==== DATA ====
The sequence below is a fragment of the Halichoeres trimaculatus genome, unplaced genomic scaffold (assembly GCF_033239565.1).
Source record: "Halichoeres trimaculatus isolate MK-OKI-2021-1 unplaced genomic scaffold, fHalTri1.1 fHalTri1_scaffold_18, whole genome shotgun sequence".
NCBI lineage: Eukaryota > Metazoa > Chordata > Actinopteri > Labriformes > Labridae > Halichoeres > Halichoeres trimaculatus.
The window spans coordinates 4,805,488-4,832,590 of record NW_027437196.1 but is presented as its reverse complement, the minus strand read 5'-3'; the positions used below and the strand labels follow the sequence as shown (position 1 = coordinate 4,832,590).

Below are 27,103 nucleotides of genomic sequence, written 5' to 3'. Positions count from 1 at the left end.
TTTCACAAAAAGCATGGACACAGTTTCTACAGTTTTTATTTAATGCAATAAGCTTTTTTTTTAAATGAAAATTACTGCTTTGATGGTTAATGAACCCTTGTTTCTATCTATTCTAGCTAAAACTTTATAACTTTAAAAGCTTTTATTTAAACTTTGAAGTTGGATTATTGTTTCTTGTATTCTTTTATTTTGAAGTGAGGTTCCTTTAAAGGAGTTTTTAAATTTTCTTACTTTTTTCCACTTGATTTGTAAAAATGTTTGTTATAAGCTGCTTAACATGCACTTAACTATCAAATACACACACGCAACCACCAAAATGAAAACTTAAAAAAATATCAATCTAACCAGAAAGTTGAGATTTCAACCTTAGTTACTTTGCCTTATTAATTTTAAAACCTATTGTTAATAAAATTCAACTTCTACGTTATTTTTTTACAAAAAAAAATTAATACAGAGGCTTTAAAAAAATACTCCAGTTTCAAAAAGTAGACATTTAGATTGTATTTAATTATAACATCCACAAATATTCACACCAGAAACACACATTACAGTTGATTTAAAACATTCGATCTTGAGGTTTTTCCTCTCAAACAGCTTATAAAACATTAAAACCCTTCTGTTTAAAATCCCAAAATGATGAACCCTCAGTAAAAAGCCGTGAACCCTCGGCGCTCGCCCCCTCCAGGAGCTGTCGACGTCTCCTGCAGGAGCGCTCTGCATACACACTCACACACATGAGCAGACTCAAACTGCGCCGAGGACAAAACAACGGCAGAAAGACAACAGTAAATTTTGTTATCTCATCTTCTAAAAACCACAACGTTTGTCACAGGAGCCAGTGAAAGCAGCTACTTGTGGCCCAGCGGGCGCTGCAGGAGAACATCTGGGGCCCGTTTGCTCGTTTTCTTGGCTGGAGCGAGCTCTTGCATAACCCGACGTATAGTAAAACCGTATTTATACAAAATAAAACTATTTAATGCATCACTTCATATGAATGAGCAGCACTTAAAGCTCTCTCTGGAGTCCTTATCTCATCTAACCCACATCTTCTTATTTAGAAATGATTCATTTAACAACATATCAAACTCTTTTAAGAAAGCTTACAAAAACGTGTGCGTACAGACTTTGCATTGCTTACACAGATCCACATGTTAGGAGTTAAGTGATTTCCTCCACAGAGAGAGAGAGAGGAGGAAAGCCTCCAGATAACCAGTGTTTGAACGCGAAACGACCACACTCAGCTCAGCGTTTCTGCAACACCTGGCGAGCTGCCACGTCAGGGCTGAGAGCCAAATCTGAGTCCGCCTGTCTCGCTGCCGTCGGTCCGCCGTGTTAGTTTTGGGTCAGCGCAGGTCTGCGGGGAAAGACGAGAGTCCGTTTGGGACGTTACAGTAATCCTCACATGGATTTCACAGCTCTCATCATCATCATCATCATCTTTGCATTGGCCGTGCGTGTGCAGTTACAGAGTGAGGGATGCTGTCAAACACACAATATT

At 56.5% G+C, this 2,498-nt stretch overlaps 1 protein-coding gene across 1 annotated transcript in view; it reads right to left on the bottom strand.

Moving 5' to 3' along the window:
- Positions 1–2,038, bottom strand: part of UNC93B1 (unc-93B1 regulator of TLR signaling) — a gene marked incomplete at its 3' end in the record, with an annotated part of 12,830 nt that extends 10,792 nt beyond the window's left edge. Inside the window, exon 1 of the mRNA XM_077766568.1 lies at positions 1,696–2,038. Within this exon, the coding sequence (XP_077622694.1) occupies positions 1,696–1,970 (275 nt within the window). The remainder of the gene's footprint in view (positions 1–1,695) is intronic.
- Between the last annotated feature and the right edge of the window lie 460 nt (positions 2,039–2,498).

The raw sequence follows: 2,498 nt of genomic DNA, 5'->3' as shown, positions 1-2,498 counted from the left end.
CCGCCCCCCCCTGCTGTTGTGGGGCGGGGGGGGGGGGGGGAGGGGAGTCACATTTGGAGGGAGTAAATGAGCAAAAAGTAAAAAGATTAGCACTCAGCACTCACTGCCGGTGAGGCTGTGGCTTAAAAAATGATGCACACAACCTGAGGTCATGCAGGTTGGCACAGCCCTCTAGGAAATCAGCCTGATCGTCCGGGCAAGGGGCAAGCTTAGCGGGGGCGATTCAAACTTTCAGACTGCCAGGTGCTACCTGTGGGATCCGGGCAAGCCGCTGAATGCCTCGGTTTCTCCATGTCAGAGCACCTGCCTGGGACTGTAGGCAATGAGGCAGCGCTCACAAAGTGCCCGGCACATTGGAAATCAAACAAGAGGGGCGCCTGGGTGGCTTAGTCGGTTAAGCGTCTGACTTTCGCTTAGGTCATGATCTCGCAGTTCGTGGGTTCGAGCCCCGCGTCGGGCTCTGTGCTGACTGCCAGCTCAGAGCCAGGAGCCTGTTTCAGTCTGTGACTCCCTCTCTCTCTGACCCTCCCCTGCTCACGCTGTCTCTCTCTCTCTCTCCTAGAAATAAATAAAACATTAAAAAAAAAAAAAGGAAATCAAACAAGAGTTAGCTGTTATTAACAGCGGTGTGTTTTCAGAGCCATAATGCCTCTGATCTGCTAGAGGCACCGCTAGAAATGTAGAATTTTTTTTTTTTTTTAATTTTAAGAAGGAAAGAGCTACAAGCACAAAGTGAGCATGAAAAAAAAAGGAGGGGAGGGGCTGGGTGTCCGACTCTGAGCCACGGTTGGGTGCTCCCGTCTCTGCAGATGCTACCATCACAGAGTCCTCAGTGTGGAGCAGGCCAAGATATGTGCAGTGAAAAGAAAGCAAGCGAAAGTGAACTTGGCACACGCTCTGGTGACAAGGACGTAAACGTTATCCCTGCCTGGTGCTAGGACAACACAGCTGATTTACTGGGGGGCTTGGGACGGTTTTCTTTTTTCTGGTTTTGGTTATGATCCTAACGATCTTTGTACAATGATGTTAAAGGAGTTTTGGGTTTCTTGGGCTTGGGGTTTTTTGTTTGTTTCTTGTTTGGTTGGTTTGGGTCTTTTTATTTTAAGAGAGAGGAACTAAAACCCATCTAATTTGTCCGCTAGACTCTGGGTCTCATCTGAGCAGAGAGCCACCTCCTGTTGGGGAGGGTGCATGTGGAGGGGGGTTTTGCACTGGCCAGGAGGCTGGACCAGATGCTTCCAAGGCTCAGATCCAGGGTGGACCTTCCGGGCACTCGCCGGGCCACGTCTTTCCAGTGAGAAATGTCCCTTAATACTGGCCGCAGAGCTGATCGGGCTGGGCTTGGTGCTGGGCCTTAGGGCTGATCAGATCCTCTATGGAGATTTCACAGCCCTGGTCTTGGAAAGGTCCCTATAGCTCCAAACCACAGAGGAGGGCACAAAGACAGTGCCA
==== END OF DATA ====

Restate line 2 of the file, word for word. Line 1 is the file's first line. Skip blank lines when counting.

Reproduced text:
Source record: "Halichoeres trimaculatus isolate MK-OKI-2021-1 unplaced genomic scaffold, fHalTri1.1 fHalTri1_scaffold_18, whole genome shotgun sequence".